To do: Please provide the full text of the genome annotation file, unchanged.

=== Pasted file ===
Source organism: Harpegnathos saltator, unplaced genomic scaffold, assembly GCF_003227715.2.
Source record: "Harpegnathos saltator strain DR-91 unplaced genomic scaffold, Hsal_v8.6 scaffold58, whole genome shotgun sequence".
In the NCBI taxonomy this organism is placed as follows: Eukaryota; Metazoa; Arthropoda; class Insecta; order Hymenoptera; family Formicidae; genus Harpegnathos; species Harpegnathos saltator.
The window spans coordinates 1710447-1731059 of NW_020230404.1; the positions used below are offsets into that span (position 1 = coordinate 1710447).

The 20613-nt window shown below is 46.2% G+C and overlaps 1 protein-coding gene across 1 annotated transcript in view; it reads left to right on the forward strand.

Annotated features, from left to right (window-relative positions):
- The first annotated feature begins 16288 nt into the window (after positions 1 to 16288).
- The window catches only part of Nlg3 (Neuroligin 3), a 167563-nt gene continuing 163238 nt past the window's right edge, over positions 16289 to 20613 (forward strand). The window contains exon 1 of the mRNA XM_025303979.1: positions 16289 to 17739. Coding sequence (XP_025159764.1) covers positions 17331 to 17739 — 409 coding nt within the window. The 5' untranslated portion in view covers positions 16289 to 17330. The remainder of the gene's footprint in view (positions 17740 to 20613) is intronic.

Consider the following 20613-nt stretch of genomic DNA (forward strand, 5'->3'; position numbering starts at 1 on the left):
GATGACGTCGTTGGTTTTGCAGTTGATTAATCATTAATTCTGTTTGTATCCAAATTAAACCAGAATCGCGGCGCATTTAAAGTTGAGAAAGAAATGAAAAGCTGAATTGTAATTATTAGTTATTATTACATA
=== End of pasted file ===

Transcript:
Source organism: Harpegnathos saltator, unplaced genomic scaffold, assembly GCF_003227715.2.
Source record: "Harpegnathos saltator strain DR-91 unplaced genomic scaffold, Hsal_v8.6 scaffold58, whole genome shotgun sequence".
In the NCBI taxonomy this organism is placed as follows: Eukaryota; Metazoa; Arthropoda; class Insecta; order Hymenoptera; family Formicidae; genus Harpegnathos; species Harpegnathos saltator.
The window spans coordinates 1710447-1731059 of NW_020230404.1; the positions used below are offsets into that span (position 1 = coordinate 1710447).

The 20613-nt window shown below is 46.2% G+C and overlaps 1 protein-coding gene across 1 annotated transcript in view; it reads left to right on the forward strand.

Annotated features, from left to right (window-relative positions):
- The first annotated feature begins 16288 nt into the window (after positions 1 to 16288).
- The window catches only part of Nlg3 (Neuroligin 3), a 167563-nt gene continuing 163238 nt past the window's right edge, over positions 16289 to 20613 (forward strand). The window contains exon 1 of the mRNA XM_025303979.1: positions 16289 to 17739. Coding sequence (XP_025159764.1) covers positions 17331 to 17739 — 409 coding nt within the window. The 5' untranslated portion in view covers positions 16289 to 17330. The remainder of the gene's footprint in view (positions 17740 to 20613) is intronic.

Consider the following 20613-nt stretch of genomic DNA (forward strand, 5'->3'; position numbering starts at 1 on the left):
GATGACGTCGTTGGTTTTGCAGTTGATTAATCATTAATTCTGTTTGTATCCAAATTAAACCAGAATCGCGGCGCATTTAAAGTTGAGAAAGAAATGAAAAGCTGAATTGTAATTATTAGTTATTATTACATA